Our technologies are helping millions of families around the world discover more about their history. We're happy to take our mission several steps further by proactively initiating and executing important projects that have the potential to make the world a better place. Watch the video clip with English subtitles below:
We're proud of our motto to not only do well, but also do good, and we will strive to continue in this direction in the years ahead.
We work hard to provide greater access to family history information and so were thrilled to be awarded the Presidential Citation at the FGS (Federation of Genealogical Societies) conference this past weekend, along with BillionGraves, for our partnership in promoting the preservation of international burial locations.
The Federation of Genealogical Societies was established in 1976 and represents more than 500 member genealogy and history societies, including over a half-million individual members. You can learn more about FGS in our genealogy society spotlight blog post.
Gravestones are a great resource for family history investigation and a useful tool to learn more about your ancestors. They provide detailed information such as names, dates of birth and death and often describe personality. However, natural wear and tear means that these important family history sources need to be preserved before it’s too late. Together, MyHeritage and BillionGraves launched a global initiative to digitize cemeteries and gravestones to preserve these gravestones by making them accessible for free online to millions to aid in their family history research.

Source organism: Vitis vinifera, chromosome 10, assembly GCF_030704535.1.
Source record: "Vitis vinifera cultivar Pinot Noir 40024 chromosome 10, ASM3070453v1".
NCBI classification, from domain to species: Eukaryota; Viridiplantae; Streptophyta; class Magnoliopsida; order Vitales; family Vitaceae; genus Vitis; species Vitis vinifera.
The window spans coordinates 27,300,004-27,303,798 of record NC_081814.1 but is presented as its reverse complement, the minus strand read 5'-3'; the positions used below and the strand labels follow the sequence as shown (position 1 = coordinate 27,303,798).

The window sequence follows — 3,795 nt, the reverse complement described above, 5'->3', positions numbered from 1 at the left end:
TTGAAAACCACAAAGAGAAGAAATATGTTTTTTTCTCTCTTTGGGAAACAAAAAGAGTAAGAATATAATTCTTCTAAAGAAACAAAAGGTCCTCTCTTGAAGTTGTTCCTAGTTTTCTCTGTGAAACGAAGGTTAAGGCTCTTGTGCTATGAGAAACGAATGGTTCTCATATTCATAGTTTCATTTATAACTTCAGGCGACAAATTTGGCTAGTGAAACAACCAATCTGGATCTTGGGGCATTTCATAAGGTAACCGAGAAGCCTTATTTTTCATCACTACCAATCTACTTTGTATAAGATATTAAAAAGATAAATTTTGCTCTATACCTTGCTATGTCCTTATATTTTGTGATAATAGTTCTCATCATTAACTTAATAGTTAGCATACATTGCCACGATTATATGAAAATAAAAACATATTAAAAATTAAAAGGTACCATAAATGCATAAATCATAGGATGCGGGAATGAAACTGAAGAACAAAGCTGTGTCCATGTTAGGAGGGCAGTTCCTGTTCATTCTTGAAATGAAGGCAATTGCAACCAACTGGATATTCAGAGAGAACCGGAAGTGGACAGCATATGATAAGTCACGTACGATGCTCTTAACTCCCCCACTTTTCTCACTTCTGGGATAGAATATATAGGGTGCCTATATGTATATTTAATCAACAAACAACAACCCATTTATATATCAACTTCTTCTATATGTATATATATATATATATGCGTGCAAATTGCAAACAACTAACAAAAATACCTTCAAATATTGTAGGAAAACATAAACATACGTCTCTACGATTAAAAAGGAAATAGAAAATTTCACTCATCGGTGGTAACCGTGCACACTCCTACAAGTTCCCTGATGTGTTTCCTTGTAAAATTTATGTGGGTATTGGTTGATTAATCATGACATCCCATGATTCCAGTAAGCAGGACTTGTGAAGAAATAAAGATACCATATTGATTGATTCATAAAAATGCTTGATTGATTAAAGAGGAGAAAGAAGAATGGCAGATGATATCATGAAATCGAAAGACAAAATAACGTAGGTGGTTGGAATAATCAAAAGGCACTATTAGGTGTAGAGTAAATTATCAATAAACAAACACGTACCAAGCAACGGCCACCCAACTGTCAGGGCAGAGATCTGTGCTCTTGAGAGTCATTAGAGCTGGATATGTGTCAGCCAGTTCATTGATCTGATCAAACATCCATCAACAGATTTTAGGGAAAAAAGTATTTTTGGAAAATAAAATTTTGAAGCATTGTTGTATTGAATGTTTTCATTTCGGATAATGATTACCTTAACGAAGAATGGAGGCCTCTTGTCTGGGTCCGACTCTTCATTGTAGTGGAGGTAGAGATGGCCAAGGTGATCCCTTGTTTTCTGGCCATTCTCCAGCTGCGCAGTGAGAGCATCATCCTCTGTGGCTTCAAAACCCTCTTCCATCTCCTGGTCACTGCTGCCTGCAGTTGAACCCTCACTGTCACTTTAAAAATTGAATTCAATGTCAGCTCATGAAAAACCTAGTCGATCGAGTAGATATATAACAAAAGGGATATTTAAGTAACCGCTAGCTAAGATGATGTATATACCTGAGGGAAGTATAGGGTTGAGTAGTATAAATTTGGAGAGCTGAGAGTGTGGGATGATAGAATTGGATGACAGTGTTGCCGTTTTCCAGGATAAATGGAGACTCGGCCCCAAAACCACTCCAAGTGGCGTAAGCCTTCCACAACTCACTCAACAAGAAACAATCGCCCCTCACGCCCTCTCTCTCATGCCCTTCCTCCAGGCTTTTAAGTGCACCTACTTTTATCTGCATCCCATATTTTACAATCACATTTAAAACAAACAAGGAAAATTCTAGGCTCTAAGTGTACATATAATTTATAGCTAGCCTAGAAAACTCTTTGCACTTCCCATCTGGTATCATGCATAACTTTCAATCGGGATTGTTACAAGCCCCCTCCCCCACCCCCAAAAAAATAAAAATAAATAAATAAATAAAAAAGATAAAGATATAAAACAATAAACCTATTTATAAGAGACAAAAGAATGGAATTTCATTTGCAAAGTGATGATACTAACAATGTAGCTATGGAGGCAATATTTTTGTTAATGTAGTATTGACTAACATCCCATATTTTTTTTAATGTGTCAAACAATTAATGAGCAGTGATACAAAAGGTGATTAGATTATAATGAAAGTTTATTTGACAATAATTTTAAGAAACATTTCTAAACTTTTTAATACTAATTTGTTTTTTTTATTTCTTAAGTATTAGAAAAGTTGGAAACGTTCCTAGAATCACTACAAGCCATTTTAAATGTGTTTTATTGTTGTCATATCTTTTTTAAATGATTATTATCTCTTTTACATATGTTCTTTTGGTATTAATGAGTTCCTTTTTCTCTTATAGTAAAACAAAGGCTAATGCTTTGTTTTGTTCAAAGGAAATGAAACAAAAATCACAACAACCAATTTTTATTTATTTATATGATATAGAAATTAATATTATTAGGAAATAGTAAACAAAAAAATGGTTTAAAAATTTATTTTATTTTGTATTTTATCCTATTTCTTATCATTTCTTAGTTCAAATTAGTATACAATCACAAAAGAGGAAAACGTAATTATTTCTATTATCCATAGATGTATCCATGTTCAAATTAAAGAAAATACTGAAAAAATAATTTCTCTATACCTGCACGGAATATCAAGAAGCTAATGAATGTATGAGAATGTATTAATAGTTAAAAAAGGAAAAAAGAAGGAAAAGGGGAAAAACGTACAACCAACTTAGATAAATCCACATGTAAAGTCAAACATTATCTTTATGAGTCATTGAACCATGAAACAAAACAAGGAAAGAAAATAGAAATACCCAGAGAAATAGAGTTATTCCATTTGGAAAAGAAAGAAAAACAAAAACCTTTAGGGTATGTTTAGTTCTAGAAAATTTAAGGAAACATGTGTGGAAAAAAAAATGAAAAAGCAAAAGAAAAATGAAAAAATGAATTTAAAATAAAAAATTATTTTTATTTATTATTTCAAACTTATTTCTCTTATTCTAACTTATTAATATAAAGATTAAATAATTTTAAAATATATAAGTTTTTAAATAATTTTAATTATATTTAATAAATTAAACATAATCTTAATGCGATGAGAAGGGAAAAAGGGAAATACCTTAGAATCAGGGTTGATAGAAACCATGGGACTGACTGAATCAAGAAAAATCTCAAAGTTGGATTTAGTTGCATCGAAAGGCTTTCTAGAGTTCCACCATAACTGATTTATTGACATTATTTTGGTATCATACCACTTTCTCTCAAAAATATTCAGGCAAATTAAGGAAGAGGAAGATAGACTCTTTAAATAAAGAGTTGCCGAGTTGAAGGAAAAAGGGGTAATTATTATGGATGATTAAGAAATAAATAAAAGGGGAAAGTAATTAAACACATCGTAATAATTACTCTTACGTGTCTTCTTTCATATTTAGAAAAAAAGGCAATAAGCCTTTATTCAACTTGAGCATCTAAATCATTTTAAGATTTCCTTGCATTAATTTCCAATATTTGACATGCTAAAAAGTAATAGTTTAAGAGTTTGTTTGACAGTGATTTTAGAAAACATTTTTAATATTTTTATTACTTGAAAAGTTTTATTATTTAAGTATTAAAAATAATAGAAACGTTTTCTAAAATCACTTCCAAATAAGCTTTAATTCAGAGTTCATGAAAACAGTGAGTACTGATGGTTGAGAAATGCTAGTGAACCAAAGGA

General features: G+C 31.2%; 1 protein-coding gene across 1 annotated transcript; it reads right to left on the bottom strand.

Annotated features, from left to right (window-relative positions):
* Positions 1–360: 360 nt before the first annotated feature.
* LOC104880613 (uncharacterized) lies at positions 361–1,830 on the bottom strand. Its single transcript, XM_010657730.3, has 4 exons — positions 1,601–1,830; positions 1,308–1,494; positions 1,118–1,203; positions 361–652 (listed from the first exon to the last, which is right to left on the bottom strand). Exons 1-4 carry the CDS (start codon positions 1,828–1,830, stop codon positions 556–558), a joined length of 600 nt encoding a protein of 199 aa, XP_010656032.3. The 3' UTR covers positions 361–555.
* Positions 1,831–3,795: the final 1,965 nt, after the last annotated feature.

Watch the video below to hear MyHeritage Founder and CEO Gilad Japhet explain the tremendous importance of this project and the value of gravestones for genealogy.
What’s the best way to begin your family tree? What should you look out for in historical records to learn more about your ancestors? These are just some of the questions Australian Geneablogger Shauna Hicks spoke about in last week’s webinar on the Golden Rules of Genealogy.
Shauna gave great tips and tricks to jumpstart your family history research and help discover more about your ancestors, build a family tree and how to uncover information from historical records.
Don’t worry if you happened to miss out! Click on the video below for the whole webinar.
Want more genealogy tips? Check our other webinars for more ways to help make your family history research easier.
Start your journey of discovery today, build a free family tree, and let us know what you find out!
In honor of Australian National Family History Month, we invite you to discover your Australian heritage with FREE access to many of our Australian record collections from August 15-22, 2014.